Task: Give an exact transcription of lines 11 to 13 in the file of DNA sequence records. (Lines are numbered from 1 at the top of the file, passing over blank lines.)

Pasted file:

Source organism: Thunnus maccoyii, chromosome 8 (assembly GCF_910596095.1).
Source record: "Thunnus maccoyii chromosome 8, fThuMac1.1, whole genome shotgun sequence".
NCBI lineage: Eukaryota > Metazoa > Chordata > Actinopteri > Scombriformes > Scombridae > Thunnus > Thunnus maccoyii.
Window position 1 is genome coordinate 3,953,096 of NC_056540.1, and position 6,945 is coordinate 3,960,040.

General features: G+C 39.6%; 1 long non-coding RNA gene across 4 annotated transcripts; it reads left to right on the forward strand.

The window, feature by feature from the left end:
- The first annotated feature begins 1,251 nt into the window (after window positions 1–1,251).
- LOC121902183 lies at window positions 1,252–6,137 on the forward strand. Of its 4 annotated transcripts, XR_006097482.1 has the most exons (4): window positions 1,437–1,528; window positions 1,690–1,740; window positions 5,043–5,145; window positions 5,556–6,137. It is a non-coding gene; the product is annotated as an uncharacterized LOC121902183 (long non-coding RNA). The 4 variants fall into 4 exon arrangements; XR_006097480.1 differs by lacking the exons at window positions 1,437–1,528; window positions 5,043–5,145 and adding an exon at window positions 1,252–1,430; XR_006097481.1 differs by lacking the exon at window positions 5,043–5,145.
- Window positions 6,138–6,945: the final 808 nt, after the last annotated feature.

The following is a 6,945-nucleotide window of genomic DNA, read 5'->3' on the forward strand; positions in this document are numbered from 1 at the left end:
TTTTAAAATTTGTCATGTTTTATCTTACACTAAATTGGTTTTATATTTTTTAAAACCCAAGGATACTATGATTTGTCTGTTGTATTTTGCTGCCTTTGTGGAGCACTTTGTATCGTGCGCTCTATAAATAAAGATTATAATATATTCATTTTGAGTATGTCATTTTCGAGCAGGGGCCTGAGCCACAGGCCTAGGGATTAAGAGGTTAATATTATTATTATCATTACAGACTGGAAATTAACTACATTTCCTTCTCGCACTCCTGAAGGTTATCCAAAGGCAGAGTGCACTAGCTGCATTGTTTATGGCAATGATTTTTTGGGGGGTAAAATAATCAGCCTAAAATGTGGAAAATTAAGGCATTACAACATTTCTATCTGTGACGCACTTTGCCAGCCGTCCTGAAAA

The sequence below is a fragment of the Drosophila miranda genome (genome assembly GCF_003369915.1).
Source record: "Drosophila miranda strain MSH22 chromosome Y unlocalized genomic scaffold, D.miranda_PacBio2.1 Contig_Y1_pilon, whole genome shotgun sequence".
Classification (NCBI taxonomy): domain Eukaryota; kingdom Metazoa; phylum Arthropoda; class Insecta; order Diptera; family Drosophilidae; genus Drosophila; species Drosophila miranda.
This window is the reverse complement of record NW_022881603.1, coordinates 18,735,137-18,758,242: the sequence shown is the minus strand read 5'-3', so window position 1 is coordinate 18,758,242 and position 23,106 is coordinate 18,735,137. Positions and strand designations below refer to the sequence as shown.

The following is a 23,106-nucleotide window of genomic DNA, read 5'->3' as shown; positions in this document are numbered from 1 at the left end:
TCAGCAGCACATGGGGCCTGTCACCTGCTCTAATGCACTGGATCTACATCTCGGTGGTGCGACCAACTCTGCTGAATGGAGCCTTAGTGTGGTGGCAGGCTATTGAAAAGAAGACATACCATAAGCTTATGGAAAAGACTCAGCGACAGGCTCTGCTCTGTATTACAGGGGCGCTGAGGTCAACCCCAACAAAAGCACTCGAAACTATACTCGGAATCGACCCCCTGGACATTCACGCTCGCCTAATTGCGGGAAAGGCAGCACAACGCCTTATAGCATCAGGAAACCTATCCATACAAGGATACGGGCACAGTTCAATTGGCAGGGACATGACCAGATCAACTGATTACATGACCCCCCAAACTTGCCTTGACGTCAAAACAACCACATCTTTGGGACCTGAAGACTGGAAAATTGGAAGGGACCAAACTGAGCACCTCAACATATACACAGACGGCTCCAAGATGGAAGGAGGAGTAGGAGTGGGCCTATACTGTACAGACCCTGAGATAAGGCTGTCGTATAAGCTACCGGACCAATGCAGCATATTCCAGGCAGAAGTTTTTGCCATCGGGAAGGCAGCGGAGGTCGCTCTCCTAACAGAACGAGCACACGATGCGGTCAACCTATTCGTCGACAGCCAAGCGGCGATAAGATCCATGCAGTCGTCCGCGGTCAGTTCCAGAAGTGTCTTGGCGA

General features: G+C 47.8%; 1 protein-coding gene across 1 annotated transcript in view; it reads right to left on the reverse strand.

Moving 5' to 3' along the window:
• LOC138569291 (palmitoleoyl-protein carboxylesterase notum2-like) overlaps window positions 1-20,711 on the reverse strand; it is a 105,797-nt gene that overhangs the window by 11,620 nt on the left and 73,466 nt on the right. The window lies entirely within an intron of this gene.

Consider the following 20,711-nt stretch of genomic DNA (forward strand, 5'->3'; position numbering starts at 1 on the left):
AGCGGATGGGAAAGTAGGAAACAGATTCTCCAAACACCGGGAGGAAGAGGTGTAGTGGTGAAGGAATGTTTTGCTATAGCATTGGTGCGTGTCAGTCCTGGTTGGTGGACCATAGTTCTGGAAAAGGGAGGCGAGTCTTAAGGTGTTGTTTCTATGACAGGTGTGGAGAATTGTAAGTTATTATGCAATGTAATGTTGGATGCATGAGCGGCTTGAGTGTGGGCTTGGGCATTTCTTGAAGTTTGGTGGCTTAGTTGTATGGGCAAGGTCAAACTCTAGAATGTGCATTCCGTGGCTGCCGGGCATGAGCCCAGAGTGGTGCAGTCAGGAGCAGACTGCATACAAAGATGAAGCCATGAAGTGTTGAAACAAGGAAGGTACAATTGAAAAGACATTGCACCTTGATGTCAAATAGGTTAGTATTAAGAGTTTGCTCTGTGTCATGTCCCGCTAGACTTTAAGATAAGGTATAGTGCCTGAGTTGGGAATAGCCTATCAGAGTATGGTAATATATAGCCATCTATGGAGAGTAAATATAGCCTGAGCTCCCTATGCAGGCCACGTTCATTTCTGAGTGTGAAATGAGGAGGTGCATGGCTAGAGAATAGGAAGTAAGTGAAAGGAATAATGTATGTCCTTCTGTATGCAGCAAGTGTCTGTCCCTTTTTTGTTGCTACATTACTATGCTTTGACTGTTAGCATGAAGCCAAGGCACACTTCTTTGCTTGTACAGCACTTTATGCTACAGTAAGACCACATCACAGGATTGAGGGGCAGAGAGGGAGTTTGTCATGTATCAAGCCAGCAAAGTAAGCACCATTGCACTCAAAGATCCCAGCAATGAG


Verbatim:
TTTTAAAATTTGTCATGTTTTATCTTACACTAAATTGGTTTTATATTTTTTAAAACCCAAGGATACTATGATTTGTCTGTTGTATTTTGCTGCCTTTGTGGAGCACTTTGTATCGTGCGCTCTATAAATAAAGATTATAATATATTCATTTTGAGTATGTCATTTTCGAGCAGGGGCCTGAGCCACAGGCCTAGGGATTAAGAGGTTAATATTATTATTATCATTACAGACTGGAAATTAACTACATTTCCTTCTCGCACTCCTGAAGGTTATCCAAAGGCAGAGTGCACTAGCTGCATTGTTTATGGCAATGATTTTTTGGGGGGTAAAATAATCAGCCTAAAATGTGGAAAATTAAGGCATTACAACATTTCTATCTGTGACGCACTTTGCCAGCCGTCCTGAAAA

The sequence below is a fragment of the Drosophila miranda genome (genome assembly GCF_003369915.1).
Source record: "Drosophila miranda strain MSH22 chromosome Y unlocalized genomic scaffold, D.miranda_PacBio2.1 Contig_Y1_pilon, whole genome shotgun sequence".